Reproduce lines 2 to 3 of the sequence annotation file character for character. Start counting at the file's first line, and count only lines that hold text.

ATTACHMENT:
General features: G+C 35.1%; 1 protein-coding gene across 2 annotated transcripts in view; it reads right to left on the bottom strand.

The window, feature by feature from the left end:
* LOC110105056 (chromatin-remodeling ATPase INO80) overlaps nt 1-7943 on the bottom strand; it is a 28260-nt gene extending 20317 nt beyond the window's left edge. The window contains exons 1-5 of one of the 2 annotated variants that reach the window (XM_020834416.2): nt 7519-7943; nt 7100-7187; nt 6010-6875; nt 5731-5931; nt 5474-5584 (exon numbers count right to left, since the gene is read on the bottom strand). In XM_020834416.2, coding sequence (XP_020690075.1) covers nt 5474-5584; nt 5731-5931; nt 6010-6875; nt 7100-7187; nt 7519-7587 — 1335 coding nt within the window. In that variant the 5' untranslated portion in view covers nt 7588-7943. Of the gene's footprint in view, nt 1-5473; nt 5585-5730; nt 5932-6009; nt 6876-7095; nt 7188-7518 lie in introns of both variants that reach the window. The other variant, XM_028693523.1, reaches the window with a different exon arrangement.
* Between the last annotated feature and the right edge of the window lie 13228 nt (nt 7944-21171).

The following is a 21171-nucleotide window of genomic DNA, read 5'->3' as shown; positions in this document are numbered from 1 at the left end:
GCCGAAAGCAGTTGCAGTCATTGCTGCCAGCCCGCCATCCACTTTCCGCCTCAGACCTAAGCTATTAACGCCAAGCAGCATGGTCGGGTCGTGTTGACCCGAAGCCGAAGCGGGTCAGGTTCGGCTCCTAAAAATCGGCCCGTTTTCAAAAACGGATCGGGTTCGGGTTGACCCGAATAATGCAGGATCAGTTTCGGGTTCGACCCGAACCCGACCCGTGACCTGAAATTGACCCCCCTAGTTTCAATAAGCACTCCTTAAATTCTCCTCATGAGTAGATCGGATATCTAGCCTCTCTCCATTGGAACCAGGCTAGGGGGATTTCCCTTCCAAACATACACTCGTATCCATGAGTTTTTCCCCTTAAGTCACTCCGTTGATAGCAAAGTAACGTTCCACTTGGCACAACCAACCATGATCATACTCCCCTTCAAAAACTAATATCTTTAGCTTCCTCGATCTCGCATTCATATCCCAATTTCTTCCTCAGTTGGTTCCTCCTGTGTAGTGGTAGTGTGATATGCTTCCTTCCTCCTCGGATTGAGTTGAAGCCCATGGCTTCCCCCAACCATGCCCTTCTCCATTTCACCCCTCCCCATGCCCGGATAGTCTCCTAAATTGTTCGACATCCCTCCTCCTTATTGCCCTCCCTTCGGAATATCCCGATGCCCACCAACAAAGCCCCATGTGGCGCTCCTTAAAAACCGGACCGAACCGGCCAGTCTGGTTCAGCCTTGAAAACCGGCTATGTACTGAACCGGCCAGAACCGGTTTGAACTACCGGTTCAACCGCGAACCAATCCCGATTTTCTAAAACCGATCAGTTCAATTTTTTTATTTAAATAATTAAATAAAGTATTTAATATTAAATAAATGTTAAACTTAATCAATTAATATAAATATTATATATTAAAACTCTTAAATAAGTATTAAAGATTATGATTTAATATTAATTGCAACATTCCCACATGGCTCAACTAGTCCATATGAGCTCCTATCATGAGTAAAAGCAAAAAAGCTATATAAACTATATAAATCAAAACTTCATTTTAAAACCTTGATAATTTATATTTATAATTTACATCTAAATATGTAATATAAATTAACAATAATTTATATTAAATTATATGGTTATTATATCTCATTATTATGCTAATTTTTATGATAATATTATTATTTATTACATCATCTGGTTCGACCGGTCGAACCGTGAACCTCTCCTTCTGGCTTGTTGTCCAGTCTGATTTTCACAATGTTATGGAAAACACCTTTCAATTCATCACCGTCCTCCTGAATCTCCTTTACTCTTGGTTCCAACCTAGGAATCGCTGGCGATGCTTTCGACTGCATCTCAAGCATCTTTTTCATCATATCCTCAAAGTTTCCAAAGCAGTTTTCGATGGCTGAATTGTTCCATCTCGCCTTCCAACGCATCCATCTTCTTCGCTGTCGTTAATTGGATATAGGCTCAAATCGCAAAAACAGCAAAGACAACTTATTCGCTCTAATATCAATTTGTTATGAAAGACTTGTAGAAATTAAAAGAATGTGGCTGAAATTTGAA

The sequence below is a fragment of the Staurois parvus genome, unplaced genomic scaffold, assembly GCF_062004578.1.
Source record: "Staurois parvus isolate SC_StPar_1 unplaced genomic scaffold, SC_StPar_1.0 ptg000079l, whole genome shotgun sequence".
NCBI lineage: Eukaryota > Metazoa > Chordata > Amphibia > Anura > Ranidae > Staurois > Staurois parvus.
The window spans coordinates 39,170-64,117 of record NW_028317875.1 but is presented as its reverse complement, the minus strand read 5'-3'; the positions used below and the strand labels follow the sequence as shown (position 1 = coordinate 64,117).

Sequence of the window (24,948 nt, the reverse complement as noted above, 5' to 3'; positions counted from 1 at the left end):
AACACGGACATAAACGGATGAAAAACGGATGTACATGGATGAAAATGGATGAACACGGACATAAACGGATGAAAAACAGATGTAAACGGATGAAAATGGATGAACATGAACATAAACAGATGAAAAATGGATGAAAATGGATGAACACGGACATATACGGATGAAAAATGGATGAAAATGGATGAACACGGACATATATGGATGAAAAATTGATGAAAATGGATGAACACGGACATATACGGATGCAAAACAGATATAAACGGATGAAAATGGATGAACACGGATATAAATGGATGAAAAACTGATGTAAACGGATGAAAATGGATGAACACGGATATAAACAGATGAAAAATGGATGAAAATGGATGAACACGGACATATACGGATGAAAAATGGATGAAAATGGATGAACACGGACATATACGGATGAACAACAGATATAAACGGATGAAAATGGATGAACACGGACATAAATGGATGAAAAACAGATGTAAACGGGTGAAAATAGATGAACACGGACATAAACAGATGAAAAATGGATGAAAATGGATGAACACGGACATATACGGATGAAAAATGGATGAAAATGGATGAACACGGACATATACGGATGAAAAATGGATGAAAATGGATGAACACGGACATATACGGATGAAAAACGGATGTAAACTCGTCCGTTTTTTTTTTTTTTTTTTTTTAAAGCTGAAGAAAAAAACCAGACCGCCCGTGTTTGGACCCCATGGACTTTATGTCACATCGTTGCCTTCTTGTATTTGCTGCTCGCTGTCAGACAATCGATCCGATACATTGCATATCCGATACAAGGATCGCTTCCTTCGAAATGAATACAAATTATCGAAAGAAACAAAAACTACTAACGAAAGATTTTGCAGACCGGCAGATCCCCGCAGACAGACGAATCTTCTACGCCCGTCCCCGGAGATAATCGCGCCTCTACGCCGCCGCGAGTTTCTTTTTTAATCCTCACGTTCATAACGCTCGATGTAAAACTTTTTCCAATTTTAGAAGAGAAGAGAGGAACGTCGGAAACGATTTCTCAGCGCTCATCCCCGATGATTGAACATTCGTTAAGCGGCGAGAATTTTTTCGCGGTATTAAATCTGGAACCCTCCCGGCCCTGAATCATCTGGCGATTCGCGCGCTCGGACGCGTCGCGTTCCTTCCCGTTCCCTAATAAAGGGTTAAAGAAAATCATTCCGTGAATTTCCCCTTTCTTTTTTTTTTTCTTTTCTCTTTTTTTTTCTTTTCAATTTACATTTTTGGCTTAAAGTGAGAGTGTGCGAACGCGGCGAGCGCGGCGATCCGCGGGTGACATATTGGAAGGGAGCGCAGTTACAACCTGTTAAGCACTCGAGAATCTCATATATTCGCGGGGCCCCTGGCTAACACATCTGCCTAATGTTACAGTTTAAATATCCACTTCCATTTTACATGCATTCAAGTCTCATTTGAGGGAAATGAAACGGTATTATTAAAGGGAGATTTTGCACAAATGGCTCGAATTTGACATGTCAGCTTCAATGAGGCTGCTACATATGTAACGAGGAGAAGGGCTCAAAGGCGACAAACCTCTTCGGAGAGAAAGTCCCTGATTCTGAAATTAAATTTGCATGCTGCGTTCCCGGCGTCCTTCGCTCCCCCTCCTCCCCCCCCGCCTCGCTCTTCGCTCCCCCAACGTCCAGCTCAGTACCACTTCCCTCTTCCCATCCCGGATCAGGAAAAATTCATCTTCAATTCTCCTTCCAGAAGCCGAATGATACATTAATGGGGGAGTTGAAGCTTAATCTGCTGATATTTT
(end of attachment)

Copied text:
The window, feature by feature from the left end:
* LOC110105056 (chromatin-remodeling ATPase INO80) overlaps nt 1-7943 on the bottom strand; it is a 28260-nt gene extending 20317 nt beyond the window's left edge. The window contains exons 1-5 of one of the 2 annotated variants that reach the window (XM_020834416.2): nt 7519-7943; nt 7100-7187; nt 6010-6875; nt 5731-5931; nt 5474-5584 (exon numbers count right to left, since the gene is read on the bottom strand). In XM_020834416.2, coding sequence (XP_020690075.1) covers nt 5474-5584; nt 5731-5931; nt 6010-6875; nt 7100-7187; nt 7519-7587 — 1335 coding nt within the window. In that variant the 5' untranslated portion in view covers nt 7588-7943. Of the gene's footprint in view, nt 1-5473; nt 5585-5730; nt 5932-6009; nt 6876-7095; nt 7188-7518 lie in introns of both variants that reach the window. The other variant, XM_028693523.1, reaches the window with a different exon arrangement.